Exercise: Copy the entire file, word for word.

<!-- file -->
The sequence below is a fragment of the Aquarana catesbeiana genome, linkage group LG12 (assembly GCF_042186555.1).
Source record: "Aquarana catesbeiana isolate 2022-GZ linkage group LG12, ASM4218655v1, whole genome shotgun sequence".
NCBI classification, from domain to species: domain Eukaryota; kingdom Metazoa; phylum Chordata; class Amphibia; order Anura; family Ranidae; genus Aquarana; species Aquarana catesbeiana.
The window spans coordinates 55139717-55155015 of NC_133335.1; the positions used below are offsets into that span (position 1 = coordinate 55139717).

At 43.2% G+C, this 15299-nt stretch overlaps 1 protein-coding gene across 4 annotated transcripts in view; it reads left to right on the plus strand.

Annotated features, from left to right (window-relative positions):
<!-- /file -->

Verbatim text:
The sequence below is a fragment of the Aquarana catesbeiana genome, linkage group LG12 (assembly GCF_042186555.1).
Source record: "Aquarana catesbeiana isolate 2022-GZ linkage group LG12, ASM4218655v1, whole genome shotgun sequence".
NCBI classification, from domain to species: domain Eukaryota; kingdom Metazoa; phylum Chordata; class Amphibia; order Anura; family Ranidae; genus Aquarana; species Aquarana catesbeiana.
The window spans coordinates 55139717-55155015 of NC_133335.1; the positions used below are offsets into that span (position 1 = coordinate 55139717).

At 43.2% G+C, this 15299-nt stretch overlaps 1 protein-coding gene across 4 annotated transcripts in view; it reads left to right on the plus strand.

Annotated features, from left to right (window-relative positions):